The first Incredibles movie invoked the time-honored tradition of using superpowers as a metaphor for what makes people unique and special. In Incredibles 2, the tropes of being a superhero complicate the characters’ lives even more, especially the grown-ups who have to take care of children.
Pixar’s much-anticipated sequel puts superhero-in-hiding Bob Parr on the front lines of a different battlefield: being a full-time parent. When his wife Helen takes on a high-profile job advocating for superhero legalization as Elastigirl, the man also known as Mr. Incredible spends time on the home front taking care of their three kids. He quickly realizes he’s out of his depth and spends much of the movie overwhelmed, though he doesn’t want to admit it.
As a top-tier superhero, Bob is used to winning the day when he’s up against problems he can punch. But his super-determination and enhanced strength aren’t good tools for managing adolescent angst and hyperactive mischief. This tension is how Incredibles 2 bears down on successfully fictionalizing the challenging task of parenting, the element that floats up to be the best part of the movie. One of the most jarring parts of becoming a parent is the sudden realization of how poorly earlier parts of your own life have prepared you for being responsible for a new, tiny life.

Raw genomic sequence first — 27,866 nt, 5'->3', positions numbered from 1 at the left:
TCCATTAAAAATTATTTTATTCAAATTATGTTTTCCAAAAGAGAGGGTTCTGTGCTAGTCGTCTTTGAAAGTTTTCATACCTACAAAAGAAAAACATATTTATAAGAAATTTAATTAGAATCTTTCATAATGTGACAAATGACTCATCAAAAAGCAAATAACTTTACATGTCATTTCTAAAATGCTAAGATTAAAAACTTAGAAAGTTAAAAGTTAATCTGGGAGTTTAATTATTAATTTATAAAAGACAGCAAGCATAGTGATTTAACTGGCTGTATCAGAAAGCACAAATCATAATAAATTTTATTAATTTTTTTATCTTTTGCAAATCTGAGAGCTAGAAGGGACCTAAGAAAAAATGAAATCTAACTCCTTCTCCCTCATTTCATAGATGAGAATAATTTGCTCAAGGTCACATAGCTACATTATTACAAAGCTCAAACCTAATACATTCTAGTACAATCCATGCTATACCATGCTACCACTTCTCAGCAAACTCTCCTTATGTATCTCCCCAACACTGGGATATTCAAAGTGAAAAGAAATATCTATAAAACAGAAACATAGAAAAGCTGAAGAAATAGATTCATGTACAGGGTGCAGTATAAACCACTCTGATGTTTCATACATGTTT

The sleep deprivation, focus splitting, and frustration management that comes with parenthood aren’t like, say, pulling an all-nighter for school or work. You are never catching up on that sleep at some point in the future. The things you’re good at as a professional, life partner, or a friend won’t necessarily help. Your patience will hit its limit when faced with a problem that screams its head off for hours at a time. When kids get older, it just means that parents enter a never-ending battle of wills that can’t get solved by power rings tethered to an emotional energy spectrum.
Bob also has to wrestle feelings of jealousy, inadequacy, and imbalance as a stay-at-home dad. Parenting makes you confront yourself in ways that you can’t anticipate, forcing you to look backward at your own upbringing and forward to how your children could possibly evolve as a result of your choices. More often than not, you’ll have to be resigned to the idea that certain things—like another person’s agency—are out of your control. You can’t always stop bad things from happening.
Sometimes, the most superheroic thing you can do as a parent is mitigate the damage you know is going to happen and stand ready to deliver whatever comfort you can in the aftermath. Parenting takes a different kind of strength than the one needed to put on a mask and fight crime, but it’s no less valuable.